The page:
As residents in Colorado’s Front Range prepare for the summer’s unhealthy ozone levels, Boulder County officials are pointing blame for the region’s air quality woes at the oil and gas industry.
In a presentation to the state Air Quality Control Commission on Thursday, July 21, the county’s air quality experts presented studies they’ve commissioned on oil and gas pollution wafting in from drilling sites in Weld County. That pollution includes volatile organic compounds (VOCs) and methane, a potent planet-warming gas. Much of the research is based on data collected by an air monitor at the Boulder Reservoir that was installed in 2017.
The new research indicates oil and gas emissions are the single largest contributor to ground-level ozone, one of the Front Range’s most urgent public health threats. Ozone forms when VOCs and other pollutants from oil and gas, wildfires and automobiles react with sunlight. The toxic gas is linked to respiratory ailments, heart attacks and strokes.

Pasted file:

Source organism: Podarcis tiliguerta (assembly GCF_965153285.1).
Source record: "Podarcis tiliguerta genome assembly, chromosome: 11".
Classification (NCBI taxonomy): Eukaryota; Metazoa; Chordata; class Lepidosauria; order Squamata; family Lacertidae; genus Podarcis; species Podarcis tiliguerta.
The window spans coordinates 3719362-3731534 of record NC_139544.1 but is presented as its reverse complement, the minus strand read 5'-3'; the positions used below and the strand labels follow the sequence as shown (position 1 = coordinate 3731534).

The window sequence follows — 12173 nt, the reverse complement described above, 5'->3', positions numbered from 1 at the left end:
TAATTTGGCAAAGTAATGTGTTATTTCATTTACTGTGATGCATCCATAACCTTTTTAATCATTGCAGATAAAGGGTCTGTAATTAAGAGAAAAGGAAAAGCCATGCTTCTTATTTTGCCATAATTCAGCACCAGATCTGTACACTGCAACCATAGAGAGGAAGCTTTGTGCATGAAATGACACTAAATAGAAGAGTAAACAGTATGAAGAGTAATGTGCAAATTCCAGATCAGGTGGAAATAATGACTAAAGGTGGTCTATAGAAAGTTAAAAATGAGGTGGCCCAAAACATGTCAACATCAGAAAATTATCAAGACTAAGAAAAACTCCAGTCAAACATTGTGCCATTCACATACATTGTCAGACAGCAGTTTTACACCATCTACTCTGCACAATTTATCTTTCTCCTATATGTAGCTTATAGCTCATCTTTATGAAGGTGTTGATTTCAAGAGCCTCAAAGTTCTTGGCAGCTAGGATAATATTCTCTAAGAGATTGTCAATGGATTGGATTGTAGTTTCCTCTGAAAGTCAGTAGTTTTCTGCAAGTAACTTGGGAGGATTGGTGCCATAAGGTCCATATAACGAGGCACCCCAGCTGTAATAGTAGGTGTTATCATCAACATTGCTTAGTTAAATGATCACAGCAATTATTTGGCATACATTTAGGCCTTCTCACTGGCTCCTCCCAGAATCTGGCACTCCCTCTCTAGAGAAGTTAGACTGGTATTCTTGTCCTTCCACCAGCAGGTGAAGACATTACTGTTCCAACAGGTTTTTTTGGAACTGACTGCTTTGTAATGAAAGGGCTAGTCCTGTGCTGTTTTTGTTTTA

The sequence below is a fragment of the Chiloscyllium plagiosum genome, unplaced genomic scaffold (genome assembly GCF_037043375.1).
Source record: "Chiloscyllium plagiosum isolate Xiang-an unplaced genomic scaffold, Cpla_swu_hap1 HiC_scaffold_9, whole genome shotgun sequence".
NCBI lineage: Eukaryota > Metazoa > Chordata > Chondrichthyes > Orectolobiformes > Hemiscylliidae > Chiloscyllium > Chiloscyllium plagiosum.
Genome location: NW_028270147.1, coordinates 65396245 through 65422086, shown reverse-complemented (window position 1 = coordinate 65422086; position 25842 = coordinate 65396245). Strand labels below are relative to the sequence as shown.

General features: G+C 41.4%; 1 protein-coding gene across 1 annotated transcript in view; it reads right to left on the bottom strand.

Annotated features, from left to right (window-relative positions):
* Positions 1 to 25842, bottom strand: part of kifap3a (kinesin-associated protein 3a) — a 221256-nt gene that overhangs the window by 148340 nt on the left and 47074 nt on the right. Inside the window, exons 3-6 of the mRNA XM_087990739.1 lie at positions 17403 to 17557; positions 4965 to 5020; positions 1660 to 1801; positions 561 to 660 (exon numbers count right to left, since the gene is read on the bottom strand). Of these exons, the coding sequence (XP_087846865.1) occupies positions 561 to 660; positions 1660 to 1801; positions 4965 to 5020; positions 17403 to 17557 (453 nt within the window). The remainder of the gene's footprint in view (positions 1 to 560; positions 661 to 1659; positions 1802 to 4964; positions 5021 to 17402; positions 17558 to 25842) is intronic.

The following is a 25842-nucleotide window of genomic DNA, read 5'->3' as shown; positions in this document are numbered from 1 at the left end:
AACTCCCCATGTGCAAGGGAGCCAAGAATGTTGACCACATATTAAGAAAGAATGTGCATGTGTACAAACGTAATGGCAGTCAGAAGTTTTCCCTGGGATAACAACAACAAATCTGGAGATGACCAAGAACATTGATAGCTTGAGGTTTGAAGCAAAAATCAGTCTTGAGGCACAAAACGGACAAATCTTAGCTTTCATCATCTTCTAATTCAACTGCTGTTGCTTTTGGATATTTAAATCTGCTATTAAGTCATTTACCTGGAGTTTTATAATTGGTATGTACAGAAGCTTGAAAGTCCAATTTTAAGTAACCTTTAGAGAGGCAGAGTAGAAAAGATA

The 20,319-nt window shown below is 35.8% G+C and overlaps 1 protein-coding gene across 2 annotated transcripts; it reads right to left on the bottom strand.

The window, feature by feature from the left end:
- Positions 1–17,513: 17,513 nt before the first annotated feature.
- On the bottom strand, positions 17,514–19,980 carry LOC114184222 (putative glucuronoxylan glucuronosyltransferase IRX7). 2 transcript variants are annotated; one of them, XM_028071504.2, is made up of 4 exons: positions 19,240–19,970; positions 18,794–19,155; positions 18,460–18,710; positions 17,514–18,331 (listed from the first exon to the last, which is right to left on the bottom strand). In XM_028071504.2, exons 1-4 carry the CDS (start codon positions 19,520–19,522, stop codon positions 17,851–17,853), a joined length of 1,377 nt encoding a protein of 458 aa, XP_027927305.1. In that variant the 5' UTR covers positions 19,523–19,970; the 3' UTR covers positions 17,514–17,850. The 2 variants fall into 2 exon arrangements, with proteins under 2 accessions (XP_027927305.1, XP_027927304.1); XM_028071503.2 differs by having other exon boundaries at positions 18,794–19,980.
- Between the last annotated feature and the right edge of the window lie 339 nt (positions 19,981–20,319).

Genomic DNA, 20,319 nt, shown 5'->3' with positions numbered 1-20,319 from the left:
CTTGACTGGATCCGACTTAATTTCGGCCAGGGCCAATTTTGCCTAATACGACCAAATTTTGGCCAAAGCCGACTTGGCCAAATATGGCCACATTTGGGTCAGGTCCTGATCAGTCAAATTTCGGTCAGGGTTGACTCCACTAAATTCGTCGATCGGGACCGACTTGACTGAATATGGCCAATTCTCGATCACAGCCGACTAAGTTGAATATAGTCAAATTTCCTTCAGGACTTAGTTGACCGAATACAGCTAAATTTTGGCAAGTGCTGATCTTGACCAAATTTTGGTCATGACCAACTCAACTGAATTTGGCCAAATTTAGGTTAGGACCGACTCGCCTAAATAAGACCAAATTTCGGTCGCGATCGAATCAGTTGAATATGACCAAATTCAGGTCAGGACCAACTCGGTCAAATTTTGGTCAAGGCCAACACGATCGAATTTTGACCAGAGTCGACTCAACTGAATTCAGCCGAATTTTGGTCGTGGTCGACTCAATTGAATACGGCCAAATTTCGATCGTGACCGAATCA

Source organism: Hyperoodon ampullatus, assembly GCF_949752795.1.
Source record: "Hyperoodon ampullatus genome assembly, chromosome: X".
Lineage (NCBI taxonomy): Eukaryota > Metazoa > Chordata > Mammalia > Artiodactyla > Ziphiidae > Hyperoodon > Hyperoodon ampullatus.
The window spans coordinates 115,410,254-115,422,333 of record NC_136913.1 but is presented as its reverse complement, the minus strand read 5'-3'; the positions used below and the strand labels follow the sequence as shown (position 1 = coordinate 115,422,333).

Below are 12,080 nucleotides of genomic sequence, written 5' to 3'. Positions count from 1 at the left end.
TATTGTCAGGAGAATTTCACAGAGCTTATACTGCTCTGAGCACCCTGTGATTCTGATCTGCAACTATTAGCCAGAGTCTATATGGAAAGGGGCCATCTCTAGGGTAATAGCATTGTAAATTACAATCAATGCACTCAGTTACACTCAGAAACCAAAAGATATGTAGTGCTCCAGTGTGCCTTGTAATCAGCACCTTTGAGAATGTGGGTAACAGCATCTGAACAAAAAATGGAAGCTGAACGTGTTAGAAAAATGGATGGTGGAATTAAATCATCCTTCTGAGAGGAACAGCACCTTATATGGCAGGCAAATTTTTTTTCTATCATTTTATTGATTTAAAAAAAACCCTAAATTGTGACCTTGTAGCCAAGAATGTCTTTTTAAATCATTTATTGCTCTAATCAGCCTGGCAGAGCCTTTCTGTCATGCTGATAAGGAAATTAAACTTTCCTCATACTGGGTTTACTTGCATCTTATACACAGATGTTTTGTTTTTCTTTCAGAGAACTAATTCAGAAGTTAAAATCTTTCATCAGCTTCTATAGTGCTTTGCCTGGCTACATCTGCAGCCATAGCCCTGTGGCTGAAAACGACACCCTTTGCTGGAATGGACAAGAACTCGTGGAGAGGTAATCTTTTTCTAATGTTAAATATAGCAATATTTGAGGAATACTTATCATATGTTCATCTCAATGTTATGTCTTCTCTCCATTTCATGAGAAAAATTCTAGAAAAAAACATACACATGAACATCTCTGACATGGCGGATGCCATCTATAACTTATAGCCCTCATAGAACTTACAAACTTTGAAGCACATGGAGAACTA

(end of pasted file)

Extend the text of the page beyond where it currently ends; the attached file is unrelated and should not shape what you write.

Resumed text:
The studies bolster earlier research showing the oil and gas industry’s outsized contribution to ozone concentrations. The county also presented data indicating methane emissions have not declined in recent years — despite efforts to rein in the greenhouse gas.
“Despite newer regulations, oil and gas emissions have not decreased,” said Cindy Copeland, Boulder County’s air and climate policy adviser.